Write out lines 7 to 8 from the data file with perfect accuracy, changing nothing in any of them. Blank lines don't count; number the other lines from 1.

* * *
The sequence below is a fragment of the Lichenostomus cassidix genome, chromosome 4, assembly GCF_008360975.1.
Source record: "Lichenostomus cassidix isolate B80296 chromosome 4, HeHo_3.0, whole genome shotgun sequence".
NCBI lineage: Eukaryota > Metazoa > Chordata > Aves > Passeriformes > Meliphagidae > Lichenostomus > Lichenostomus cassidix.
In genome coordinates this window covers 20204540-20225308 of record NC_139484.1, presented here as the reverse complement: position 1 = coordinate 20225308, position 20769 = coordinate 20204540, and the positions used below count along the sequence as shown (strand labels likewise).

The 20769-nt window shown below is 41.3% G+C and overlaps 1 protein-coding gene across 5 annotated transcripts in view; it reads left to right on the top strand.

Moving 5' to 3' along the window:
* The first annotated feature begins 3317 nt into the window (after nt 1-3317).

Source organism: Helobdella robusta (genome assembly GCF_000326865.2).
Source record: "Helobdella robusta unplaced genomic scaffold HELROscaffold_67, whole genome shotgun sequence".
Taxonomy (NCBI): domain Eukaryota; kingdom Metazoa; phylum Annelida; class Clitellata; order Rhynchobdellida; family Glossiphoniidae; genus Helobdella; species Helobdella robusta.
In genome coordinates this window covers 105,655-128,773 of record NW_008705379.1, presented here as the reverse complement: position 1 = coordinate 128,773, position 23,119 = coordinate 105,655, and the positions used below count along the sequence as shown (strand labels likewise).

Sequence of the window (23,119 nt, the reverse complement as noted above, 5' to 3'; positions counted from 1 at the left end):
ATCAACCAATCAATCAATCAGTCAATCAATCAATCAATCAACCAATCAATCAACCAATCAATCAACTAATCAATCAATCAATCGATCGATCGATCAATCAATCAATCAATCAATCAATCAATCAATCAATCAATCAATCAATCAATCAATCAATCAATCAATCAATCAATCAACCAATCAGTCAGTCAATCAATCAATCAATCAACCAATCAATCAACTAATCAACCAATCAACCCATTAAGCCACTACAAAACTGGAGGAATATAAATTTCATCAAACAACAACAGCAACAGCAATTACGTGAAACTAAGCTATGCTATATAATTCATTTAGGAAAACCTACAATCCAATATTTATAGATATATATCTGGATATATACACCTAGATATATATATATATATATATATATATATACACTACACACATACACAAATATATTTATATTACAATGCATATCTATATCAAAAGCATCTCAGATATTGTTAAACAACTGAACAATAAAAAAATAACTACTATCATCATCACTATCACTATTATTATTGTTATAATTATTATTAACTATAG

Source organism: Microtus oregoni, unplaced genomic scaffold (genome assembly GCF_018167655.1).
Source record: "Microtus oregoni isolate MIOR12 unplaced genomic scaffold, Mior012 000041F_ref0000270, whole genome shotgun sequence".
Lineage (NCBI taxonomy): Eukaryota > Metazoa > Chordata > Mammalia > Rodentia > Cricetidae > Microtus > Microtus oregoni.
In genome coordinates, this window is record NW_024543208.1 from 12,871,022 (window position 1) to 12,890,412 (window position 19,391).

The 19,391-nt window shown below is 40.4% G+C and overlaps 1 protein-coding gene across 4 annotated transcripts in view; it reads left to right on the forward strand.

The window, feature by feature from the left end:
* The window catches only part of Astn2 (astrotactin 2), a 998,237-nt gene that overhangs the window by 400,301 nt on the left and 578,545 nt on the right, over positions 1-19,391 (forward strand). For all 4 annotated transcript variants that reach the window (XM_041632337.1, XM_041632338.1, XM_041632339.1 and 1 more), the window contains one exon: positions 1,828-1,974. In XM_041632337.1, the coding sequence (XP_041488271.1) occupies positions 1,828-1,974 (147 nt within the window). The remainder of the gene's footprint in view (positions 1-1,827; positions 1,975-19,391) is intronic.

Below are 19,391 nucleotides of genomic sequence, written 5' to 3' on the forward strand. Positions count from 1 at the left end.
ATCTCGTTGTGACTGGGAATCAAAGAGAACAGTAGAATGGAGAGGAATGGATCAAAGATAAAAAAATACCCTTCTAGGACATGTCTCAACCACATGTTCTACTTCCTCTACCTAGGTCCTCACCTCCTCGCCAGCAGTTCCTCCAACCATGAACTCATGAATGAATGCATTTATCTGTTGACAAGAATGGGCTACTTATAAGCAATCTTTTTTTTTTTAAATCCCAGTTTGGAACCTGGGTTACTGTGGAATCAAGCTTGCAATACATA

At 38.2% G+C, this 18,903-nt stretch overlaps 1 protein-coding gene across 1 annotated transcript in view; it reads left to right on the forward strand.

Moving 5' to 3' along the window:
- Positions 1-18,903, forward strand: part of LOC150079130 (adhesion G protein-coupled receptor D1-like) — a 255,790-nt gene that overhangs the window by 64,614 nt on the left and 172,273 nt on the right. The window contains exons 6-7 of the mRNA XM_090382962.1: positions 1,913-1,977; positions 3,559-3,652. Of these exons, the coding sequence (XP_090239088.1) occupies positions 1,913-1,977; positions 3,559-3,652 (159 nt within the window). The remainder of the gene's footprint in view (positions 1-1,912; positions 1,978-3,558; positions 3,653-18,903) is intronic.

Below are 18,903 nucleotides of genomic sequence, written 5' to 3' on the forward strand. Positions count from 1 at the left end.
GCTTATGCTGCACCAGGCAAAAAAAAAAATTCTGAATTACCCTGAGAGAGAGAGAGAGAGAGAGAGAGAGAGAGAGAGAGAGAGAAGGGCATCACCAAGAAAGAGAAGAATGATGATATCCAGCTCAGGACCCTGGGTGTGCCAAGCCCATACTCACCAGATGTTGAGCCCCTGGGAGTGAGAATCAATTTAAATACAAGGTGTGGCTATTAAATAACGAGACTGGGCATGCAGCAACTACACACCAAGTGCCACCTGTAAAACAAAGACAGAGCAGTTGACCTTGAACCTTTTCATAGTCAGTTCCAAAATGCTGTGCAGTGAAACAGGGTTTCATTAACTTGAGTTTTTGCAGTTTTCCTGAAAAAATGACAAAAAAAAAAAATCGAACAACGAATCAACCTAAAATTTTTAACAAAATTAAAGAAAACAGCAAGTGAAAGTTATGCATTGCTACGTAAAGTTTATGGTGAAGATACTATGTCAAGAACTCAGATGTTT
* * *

* The first annotated feature begins 3317 nt into the window (after nt 1-3317).

Source organism: Helobdella robusta (genome assembly GCF_000326865.2).